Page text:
DETROIT, Aug. 17 (UPI) — Opponents criticized as discriminatory a measure that would forbid Michigan courts to consider “foreign laws,” including Shariah, or Muslim law.
“This plan goes against our country’s core values of accepting people from all races and walks of life,” state Rep. Rashida Tlaib, D-Detroit, a Muslim, said as he joined other opponents in Detroit Tuesday.
“It’s racism at its core.”
Rep. Dave Agema, R-Grandville, a sponsor of the bill, has told The Detroit News it’s necessary so “no foreign law shall supersede federal laws or Constitution or state laws or constitution.”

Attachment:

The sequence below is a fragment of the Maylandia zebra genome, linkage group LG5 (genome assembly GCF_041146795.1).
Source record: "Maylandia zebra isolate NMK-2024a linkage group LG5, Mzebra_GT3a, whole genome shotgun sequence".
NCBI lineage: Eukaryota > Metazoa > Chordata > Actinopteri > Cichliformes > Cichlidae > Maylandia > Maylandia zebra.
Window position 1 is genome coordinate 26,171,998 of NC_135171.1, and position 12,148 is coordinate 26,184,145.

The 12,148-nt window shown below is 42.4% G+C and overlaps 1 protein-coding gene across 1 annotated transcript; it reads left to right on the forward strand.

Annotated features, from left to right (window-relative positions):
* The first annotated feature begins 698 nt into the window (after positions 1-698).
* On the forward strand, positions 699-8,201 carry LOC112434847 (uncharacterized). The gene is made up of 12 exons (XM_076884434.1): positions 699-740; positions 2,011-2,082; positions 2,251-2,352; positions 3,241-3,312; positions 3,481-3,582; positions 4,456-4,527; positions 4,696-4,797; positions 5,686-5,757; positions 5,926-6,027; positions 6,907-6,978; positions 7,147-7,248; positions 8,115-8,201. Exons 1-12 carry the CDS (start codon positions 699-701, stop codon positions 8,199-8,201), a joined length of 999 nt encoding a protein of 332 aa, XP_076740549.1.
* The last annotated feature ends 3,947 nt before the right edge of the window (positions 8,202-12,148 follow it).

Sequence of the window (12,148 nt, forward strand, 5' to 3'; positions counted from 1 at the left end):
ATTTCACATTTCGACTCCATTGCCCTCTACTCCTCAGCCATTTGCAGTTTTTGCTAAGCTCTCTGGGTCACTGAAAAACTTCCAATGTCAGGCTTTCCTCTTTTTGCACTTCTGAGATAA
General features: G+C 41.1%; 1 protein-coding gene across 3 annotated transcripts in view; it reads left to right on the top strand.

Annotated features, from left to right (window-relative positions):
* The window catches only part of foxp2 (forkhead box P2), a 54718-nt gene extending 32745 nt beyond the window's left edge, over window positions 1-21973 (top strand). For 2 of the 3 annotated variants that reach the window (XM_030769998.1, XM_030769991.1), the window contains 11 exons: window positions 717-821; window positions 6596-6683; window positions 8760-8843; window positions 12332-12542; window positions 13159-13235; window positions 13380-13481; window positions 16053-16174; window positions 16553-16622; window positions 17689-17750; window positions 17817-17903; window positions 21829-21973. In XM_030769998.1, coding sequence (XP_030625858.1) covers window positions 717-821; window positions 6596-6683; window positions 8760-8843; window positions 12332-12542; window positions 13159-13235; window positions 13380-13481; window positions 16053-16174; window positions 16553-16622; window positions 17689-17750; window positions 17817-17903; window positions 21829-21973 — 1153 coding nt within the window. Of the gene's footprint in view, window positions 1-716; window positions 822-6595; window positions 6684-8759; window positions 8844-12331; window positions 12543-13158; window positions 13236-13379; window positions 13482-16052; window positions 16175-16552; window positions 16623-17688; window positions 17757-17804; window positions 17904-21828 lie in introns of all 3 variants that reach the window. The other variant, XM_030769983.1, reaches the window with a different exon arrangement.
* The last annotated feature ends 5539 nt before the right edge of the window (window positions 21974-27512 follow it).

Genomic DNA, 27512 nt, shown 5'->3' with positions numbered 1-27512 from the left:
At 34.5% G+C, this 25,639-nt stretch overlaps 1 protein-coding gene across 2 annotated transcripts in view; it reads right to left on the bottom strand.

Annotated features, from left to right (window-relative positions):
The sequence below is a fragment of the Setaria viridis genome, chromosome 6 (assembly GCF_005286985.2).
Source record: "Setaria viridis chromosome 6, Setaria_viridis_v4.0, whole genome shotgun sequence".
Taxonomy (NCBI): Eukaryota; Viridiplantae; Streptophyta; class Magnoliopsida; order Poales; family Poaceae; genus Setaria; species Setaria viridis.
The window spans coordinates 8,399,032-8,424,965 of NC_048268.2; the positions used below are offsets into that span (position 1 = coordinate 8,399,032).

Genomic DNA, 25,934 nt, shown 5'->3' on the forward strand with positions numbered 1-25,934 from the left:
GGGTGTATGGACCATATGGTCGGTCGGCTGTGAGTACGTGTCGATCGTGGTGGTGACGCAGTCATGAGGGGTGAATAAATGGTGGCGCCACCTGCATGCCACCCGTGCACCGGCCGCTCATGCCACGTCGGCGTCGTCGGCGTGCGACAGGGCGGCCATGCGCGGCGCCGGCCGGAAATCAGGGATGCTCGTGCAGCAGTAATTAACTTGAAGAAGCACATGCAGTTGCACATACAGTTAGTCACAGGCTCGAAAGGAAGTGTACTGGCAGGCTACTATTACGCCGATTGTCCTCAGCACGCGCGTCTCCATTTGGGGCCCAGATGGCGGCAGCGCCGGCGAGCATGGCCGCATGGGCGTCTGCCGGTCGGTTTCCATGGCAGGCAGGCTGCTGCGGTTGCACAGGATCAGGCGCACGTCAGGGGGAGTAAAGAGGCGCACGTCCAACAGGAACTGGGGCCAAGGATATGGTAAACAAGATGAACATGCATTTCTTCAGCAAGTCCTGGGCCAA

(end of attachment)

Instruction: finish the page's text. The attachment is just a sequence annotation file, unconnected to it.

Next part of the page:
Shariah applies to religious practice, conduct and family relationships.
The Michigan law doesn’t name Shariah but similar measures are being considered by legislatures in 25 other states. And watchdog groups point to 50 cases nationally that religious rules could affect, most involving divorce or child custody, the News said.
Agema dismissed as “hogwash” claims of bigotry.
On Tuesday, the Michigan chapter of the Council of American-Islamic Relations said it would sue if the measure becomes law. And the American-Arab Anti-Discrimination Committee urged members to ask legislators to oppose the measure.
Gov. Rick Snyder’s office has to analyze the bill, spokeswoman Geralyn Lasher said.
“We don’t know if this is an issue taking place or whether there is a need” for a law, she said.